Marigolds are annual flowering plants. Native to Mexico, marigolds prefer full sun and well-drained soil. Marigolds are related to asters and grow easily from seed or transplanted bedding plants. These plants bloom in summer with colors in shades of yellow, orange and red with solid, bi-color and striped flowers. Choose varieties from 6 to 36 inches in height. Cut back marigolds to encourage healthy foliage and prolific flowering.
Pinch back young marigolds in spring and early summer. When the plants are 6 to 8 inches tall, pinch or cut back foliage tips and new buds to encourage branching. The plant puts out lateral branches and buds. This branching creates bushier foliage and more flower buds. This technique turns leggy growth on young plants into more compact and sturdy plants. When a plant has many flower buds, pinch off some buds to divert energy to the remaining buds for larger flowers.
Tidy up your marigolds by deadheading during the growing season. Cut back dead or fading flowers. After a flower passes its peak bloom, it shrivels and dries into a seed head. Removing dead flower heads encourages more blooms. Pinch off each head individually or cut back the head and stem down to the foliage. Marigolds bloom profusely from spring through autumn when they are deadheaded or frail buds are removed. At the same time, trim off any dead, diseased or discolored foliage.
Shear your marigolds in mid-summer. When marigolds look bedraggled or fatigued, revitalize them by cutting off flowers and foliage. Cut back up to one-third of the plant. Pinch off leaves and flowers on dwarf marigolds. Use hand shears or clippers for clean cuts on other marigold varieties. Remove the tired or old growth so that the plant puts its energy into new foliage and flowers. Fertilize lightly with a balanced plant food and water the plant after shearing. Your marigolds may look ragged for a week or two after this shearing, but the plant benefits from the mid-season boost.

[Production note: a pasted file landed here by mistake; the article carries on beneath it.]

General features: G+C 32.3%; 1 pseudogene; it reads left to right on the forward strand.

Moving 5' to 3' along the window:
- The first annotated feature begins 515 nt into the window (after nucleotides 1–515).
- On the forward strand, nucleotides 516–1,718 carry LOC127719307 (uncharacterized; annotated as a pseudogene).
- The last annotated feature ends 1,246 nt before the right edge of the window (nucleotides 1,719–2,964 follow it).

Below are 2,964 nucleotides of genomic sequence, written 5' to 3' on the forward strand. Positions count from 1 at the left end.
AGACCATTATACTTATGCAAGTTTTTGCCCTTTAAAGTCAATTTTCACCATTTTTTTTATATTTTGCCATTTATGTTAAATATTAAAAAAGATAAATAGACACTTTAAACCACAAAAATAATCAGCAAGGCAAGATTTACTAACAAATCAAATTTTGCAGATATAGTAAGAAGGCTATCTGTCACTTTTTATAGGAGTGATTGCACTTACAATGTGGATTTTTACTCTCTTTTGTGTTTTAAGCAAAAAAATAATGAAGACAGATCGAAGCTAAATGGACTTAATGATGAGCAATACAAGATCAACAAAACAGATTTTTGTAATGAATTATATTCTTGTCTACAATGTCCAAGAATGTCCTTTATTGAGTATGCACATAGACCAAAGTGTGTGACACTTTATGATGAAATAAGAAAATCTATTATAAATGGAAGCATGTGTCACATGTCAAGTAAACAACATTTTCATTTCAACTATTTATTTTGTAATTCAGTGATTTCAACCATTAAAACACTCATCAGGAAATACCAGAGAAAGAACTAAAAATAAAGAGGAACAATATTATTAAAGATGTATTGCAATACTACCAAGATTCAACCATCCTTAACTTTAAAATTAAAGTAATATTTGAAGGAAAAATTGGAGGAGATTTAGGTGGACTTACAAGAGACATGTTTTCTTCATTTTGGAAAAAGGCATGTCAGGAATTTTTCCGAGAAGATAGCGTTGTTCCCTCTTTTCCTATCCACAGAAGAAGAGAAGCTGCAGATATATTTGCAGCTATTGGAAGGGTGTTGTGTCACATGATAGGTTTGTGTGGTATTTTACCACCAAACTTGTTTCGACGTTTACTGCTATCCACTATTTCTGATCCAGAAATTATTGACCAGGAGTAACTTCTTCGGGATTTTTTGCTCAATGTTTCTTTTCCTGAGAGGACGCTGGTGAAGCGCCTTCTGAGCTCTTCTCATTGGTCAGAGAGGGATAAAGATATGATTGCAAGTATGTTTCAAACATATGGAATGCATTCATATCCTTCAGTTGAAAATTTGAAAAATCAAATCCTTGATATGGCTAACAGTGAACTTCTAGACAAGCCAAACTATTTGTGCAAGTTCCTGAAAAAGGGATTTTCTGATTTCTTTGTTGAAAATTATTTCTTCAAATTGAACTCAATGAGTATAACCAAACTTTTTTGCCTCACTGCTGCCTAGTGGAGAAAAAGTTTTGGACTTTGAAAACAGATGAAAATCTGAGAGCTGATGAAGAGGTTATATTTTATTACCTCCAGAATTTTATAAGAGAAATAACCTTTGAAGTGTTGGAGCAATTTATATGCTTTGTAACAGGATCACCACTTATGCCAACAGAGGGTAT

Cut back French marigolds in autumn to fight root knot nematodes. Nematodes are soil-dwelling parasites that attack plant roots and harm plants. Dwarf or French marigolds give off natural compounds that are toxic to the nematodes. The marigold compounds are most effective after several months in the soil. Some gardeners plant French marigolds around vegetable beds in the spring. The marigolds mature and expand their roots during summer. In autumn, the foliage is cut back and the roots are chopped or cultivated into the soil for added nematode control.